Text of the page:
Hing Hay Coworks is an economic development project conceptualized as a shared productive workspace with amenities. Hing Hay Coworks has begun accepting membership applications. For more information, contact Hing Hay Coworks manager Quang Nguyen at quangn@scidpda.org. • Courtesy Photo
Hing Hay Coworks is an economic development project conceptualized as a shared productive workspace with amenities. Hing Hay Coworks has begun accepting membership applications. For more information, contact Hing Hay Coworks manager Quang Nguyen at [email protected]. • Courtesy Photo

The following is an announcement from Seattle Chinatown International District Preservation and Development Authority (SCIDpda)

For over a decade, the area housing former Korean restaurant Han Il in the Bush Hotel sat abandoned as a vacant fixture in the CID, its large bay windows looking out onto Hing Hay Park and revealing nothing more than empty space inside.

Flash forward a little over ten years, and what was once a deserted restaurant is now a newly renovated coworking space ready to be inhabited and teeming with possibility. The space is intended to provide a collaborative and flexible workspace for local freelancers, entrepreneurs, and small businesses. According to Quang Nguyen, SCIDpda’s Senior Economic Development Specialist and Manager of Hing Hay Coworks, “Hing Hay Coworks is going to build a community of people who hopefully will be not only about creating new businesses, but also about caring for the neighborhood-people who could potentially give back in different ways to the community and who want to not only preserve the culture but also to reimagine it, to see it as an innovative place.” Hing Hay Coworks finished with construction at the beginning of 2015 and officially opens in May. Four different membership levels will be offered: seven days per month at $165 per month; three days per week at $255 per month; five days per week at $375 per month; and 365 days of access with fixed desks at $475 per month.

The journey of Hing Hay Coworks from a shut-down restaurant in the early 2000s to a budding coworking space today was an extensive one that spanned roughly fourteen years. “Around 2009, we had an initiative called the King Street Task Force, and [as a part of the task force] there was a subcommittee [that] I was facilitating. We were talking specifically about the space upstairs and looking at how to activate that space . . . and I realized that [coworking] really aligns with what we’re doing as a community development organization, promoting freelancers and entrepreneurs. The idea was basically a space where freelancers or small boutique agencies would come in and not only feel like they belong in a community, but could share resources and bounce ideas off one another,” Nguyen said. “Bringing in more office space into the neighborhood as a whole would be complementary to the businesses here. We saw it as a way to not only bring in more customers, but as a way to catalyze demand for that type of space in the future, therefore activating a lot of vacant upper stories [of buildings within the neighborhood].”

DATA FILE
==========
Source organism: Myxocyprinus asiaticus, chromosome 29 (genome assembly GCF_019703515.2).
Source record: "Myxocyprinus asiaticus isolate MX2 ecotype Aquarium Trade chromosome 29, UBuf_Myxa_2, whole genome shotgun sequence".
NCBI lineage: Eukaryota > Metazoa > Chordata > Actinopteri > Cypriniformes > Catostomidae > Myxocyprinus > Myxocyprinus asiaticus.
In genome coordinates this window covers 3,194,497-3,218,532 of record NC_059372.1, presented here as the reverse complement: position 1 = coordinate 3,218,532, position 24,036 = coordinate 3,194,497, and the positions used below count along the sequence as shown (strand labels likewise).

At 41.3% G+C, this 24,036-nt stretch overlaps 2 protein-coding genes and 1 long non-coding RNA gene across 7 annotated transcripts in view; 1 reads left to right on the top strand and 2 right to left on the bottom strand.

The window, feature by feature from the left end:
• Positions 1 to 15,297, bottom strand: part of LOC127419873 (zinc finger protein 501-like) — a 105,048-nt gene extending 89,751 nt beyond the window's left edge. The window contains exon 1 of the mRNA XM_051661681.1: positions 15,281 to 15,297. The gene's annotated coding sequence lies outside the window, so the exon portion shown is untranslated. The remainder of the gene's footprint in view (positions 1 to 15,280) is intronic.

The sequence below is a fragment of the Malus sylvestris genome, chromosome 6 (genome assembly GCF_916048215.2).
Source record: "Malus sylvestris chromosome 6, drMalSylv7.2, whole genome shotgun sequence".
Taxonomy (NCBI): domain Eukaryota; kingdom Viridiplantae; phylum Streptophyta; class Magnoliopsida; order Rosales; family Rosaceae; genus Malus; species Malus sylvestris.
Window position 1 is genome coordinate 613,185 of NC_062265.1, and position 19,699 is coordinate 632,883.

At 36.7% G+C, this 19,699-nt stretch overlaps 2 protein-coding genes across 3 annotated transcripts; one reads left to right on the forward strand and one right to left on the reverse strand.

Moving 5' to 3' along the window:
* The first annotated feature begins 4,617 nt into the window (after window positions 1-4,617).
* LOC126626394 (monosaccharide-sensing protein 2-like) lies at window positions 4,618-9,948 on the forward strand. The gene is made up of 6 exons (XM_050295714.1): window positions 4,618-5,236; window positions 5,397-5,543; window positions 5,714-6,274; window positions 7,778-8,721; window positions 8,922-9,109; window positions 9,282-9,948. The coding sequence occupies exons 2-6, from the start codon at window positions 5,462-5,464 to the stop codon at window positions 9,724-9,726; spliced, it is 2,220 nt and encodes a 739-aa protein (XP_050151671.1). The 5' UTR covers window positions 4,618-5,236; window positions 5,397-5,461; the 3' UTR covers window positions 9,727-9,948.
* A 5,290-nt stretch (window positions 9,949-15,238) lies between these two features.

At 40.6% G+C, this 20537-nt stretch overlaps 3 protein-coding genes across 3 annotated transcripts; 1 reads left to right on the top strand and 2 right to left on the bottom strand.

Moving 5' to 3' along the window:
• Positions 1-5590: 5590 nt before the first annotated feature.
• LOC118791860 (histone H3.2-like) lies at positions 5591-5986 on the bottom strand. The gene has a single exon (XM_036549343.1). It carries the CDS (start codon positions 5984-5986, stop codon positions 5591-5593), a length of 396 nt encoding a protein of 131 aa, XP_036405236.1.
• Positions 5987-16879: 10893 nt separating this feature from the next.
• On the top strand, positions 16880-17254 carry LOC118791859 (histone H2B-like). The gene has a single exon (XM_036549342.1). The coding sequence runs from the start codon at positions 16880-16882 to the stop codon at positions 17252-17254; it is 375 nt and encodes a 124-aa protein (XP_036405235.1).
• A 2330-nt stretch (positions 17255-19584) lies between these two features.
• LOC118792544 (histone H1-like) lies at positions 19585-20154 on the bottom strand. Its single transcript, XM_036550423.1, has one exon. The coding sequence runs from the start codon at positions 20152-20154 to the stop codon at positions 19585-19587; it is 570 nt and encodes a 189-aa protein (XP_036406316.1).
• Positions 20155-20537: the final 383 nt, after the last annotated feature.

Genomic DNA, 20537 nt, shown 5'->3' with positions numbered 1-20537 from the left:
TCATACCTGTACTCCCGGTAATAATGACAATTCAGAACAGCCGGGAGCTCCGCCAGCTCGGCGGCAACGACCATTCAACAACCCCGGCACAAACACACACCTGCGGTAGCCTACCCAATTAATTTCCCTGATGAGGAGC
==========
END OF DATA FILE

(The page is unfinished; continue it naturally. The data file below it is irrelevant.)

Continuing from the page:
To analyze the potential of the coworking space, Nguyen, under the oversight of Executive Director Maiko Winkler-Chin, Director of Real Estate and Property Paul Mar, and Deputy Director Vern Wood, enlisted the assistance of Cara Bertron, SCIDpda’s Real Estate Lab Coordinator, to conduct a feasibility study. After seeing its possibility, Nguyen, with the help of Michael Yee, SCIDpda’s former Director of Development and Property, officially proposed the idea in 2012, pitching the idea through the state legislature and receiving funding support from the Washington State Department of Commerce. Ching Chan, SCIDpda’s Design Lab Coordinator, provided support during the construction phase of the space, and the architecture firm, Sundberg Kennedy Ly-Au Young, planned the design.

For the logo and other design elements, SCIDpda enlisted the help of graphic designer Allison Iguchi, who formerly worked at SCIDpda and currently works for T.D. Wang at their Los Angeles office. Furniture, lighting, equipment, and signage were provided by Weld & Glue, Sundberg Kennedy Ly-Au Young, MRJ Constructors, Pride Electric, Inc., I-Miun Liu, and Miller, Nash, Graham & Dunn LLC. Most recently, Comcast has granted SCIDpda sponsorship to provide $10,000 worth of furniture for the space. In addition to design and furniture support, Hing Hay Coworks also received legal support from the University of Washington. “We’ve been very fortunate to find a great partner and resource in the UW Entrepreneurial Law Clinic” said Nguyen about the pro bono legal consultation received from UW law school students and their supervising attorneys from Perkins Coie and Amazon.

Three years later, with the space completed, hopes are high for the future of Hing Hay Coworks. “One of the main things that I hope Hing Hay Coworks will become is another ladder of opportunity for the community,” said Nguyen. “Five years from now, I hope that it becomes a thriving entrepreneurial space that is attracting a lot of entrepreneurs from around this region as well as across the Asia/Pacific Rim region. I think we have an opportunity as a neighborhood-because we have the cultural assets and knowledge of how to interact and build relationships among communities from different countries of the Asia/Pacific Rim region-to exchange ideas and to make this region even more vibrant.”

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